In this topic, I will cover the details of the new features in X.05.
For now, consider this thread an always under-construction, and I’ll add things while I still remember.
Some of these features and guides are the coming straight from the conversations I had with our testers.
Feel free to remind me of missing points!
The principle of NFX machines
It’s like MnM/OT neighbor FX, but different(better):
- Each MDX NFX machine can grab inputs from TWO neighbor tracks instead of one.
- The NBAL knob controls the balance of the neighbors. -64=the FAR neighbor (2 tracks before current), 63=the NEAR neighbor (the previous track)
- For example, NEAR neighbor of track 7 = track 6, FAR neighbor of track 7 = track 5
- Wraps around at track 16. So NEAR neighbor of track 1 = track 16, FAR neighbor of track 1 = track 15
- See @Rusty 's nice illustration: Machinedrum SPS1-UW X.05: the living documentation - #22 by Rusty
Machinedrum architecture separates SYNTHESIS from EFFECTS and ROUTING, so we are able to intercept the SYNTHESIS data in the NFX machines so the clean signal can pass through multiple EFFECTS/ROUTING machines.
Therefore, all NFX machines are capable of multi-processing and chaining.
+-[NBAL -64]-------------------------+ +-[NBAL 63 ]-------+ | | | | +-----^-----+ +--v--+ +--v--+ SYNTHESIS | SRC MACH. | | NFX | | NFX | ... ========= +-----------+ +-----+ +-----+ EFFECTS/ [AM EQ FLT SRR] [AM EQ FLT SRR] [AM EQ FLT SRR] ROUTING [DIST VOL PAN] [DIST VOL PAN] [DIST VOL PAN] [DEL REV ] [DEL REV ] [DEL REV ] ========= MIXER [ LEVEL ] [ LEVEL ] [ LEVEL ]
For example, you can use NFX to apply multiband EQ to one source track, and balance the multi-EQ with the LEVEL knobs.
The LEV knob of the source/NFX also work as dry/wet control. For example, if you want an “insert FX”, turn off source LEV down to 0.
See @waftlord 's multiband processing demo here: Machinedrum SPS1-UW X.05: the living documentation - #8 by waftlord
Now, let’s dive into each individual machine model. I’ll interchangably use N1/N2 to denote the FAR/NEAR neighbors.
NFX-EV adds envelope and ring modulation to the neighbor tracks.
DEL: Envelope delay. [ LINEAR ] ATK: Envelope attack. [ INVEXP ] DEC: Envelope decay. [ EXP ] SUS: Envelope sustain. [ LINEAR ] HOLD: Envelope hold. [ LINEAR ] REL: Envelope release. [ EXP ] RING: Ring modulation. NBAL: Neighbor balance. +----+ +---------------+ +------+ | N1 | -> | DHADSR ENV. 1 |--+->| NBAL |--+ +----+ +---------------+ | +------+ | | (+)--> OUT +----+ +---------------+ | +------+ | | N2 | -> | DHADSR ENV. 2 |--+->| RMOD |--+ +----+ +---------------+ +------+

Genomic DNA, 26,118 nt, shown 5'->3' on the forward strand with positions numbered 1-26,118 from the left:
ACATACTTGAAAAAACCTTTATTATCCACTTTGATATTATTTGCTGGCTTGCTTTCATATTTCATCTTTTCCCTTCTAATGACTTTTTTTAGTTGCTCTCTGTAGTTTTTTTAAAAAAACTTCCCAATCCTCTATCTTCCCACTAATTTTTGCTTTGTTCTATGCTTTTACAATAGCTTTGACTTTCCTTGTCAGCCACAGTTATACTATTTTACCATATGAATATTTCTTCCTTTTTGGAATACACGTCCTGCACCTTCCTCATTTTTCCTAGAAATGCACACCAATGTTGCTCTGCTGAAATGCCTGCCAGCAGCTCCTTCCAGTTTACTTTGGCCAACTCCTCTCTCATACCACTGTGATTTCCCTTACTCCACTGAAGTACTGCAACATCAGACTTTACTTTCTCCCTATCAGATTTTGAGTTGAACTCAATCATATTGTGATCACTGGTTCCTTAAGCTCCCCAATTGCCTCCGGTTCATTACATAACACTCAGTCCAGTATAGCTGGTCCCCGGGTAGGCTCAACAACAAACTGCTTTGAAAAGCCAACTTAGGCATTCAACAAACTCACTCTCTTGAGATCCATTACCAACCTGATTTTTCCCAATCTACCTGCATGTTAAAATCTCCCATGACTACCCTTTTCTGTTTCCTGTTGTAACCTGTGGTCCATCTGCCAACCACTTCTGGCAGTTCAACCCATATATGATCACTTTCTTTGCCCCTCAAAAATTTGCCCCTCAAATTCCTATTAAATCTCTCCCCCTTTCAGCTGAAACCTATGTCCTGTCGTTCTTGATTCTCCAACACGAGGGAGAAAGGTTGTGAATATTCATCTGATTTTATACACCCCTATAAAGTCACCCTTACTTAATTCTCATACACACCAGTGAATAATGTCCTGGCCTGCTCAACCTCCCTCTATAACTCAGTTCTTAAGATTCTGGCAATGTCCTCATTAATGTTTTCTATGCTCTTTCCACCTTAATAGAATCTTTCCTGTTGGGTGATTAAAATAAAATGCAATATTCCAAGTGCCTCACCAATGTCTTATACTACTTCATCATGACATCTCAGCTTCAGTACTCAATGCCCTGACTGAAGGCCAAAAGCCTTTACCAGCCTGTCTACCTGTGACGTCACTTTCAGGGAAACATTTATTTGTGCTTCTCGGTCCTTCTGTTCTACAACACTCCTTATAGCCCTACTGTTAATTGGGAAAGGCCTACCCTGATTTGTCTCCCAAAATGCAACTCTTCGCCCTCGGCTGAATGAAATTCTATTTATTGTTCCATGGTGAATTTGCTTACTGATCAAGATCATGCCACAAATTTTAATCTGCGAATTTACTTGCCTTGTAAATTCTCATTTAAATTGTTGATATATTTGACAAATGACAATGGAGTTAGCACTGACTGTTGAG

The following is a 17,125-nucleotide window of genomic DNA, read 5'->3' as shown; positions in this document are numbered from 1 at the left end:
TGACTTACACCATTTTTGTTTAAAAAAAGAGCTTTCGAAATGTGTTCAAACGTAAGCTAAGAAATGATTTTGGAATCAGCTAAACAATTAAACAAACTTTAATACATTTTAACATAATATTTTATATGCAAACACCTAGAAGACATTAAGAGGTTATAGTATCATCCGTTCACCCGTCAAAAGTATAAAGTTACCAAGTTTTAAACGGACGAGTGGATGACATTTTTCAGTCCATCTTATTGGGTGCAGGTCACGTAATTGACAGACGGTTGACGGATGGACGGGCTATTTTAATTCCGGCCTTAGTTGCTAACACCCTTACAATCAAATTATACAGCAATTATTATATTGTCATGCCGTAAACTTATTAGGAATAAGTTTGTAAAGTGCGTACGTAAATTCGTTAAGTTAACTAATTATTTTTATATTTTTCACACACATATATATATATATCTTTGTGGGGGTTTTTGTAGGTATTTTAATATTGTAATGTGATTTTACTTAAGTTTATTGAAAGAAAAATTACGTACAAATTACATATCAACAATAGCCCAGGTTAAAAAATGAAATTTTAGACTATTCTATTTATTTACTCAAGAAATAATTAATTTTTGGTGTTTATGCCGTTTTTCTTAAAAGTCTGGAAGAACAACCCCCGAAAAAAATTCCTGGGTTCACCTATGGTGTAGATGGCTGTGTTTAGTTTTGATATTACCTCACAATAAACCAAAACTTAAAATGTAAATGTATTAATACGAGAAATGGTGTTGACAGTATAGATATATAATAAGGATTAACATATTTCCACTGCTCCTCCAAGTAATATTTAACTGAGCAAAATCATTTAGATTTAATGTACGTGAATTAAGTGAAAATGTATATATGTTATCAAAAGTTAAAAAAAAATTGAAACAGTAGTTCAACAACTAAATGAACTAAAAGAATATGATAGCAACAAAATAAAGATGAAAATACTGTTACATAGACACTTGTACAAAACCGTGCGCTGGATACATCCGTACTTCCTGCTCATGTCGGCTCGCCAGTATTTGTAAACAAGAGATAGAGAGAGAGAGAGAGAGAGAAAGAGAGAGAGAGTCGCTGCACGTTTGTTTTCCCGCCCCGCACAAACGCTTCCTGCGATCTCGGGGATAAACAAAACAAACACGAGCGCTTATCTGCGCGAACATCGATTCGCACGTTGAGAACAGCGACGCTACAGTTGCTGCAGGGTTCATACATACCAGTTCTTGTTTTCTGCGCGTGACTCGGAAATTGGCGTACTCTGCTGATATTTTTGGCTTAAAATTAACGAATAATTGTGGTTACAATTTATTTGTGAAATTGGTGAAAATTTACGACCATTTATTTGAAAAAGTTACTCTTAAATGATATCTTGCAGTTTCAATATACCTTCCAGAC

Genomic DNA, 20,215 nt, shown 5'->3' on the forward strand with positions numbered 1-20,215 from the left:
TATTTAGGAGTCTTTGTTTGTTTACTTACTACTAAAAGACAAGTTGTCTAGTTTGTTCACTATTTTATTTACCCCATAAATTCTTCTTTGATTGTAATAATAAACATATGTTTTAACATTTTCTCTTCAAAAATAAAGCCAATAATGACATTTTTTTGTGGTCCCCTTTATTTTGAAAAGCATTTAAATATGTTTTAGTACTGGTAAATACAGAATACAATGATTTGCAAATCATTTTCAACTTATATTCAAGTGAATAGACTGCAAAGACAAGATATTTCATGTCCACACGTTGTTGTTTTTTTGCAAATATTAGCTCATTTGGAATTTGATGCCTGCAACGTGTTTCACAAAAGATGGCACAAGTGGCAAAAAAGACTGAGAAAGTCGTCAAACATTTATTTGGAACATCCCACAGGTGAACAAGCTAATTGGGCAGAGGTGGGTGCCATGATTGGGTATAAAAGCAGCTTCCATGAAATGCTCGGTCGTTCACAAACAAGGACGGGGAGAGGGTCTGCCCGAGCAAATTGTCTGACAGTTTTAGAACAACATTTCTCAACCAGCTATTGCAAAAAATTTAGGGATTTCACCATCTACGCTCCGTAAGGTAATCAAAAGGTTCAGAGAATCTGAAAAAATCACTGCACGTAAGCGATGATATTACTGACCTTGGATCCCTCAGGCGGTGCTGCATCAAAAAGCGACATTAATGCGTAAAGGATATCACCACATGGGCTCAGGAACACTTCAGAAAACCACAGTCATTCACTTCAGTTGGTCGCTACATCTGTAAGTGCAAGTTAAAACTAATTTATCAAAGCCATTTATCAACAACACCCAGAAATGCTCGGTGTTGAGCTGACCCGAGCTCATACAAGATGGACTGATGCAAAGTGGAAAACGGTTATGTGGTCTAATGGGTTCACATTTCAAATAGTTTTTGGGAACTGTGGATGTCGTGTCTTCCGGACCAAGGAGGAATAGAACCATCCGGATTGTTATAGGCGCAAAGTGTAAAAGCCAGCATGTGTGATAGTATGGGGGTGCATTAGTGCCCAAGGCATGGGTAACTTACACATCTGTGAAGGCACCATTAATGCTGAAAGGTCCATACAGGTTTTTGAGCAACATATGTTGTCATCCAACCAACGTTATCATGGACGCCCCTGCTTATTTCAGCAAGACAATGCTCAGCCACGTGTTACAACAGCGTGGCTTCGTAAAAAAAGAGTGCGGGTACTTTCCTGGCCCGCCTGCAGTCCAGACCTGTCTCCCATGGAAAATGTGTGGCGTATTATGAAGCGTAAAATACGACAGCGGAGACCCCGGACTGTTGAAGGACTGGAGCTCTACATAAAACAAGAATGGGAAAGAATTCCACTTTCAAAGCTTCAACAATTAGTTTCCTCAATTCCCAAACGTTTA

A NFX-EV has two DHADSR envelope generators, activated by track triggers.
The DELAY parameter is only effective for the far neighbor, so near env. activates first, then far env.
NBAL controls the clean output balance, while RMOD modulates the two neighbor tracks.
- If applied on a NFX-EV synthesis page, adjusts all present NFX-EV, and not other tracks.
- If applied on other machines synthesis page, NFX-EV won’t be adjusted.
- Accepts EFFECTS/ROUTING FN-PARAM adjustments no matter what machine.
NFX-CO adds compression, side-chaining and make-up gain to the neighbors.
ATK: Compressor attack. REL: Compressor release. THRE: Compressor threshold. Maps to [-44 dbFS, -12 dbFS] RTIO: Compressor ratio. Maps to [1.0, 32.0] KNEE: Compressor knee. Maps to [-32 dbFS, 0 dbFS] SIDE: Compressor sidechain mix. MKUP: Compressor make-up gain. Maps to [0 dbFS, 24 dbFS] NBAL: Compressor input neighbor balance. +----+ +------+ +------------+ | N1 | --+->| SIDE |-->| Sidechain | +----+ | +------+ | | +------+ | | Compressor |-->| MKUP | --> OUT +----+ | +------+ | | +------+ | N2 | --+->| NBAL |-->| Audio | +----+ +------+ +------------+
- Ignores SYNTHESIS FN-PARAM from other tracks.
- Accepts EFFECTS/ROUTING FN-PARAM adjustments no matter what machine.
Basic bass/kick sidechain demo by @waftlord: Machinedrum SPS1-UW X.05: the living documentation - #40 by waftlord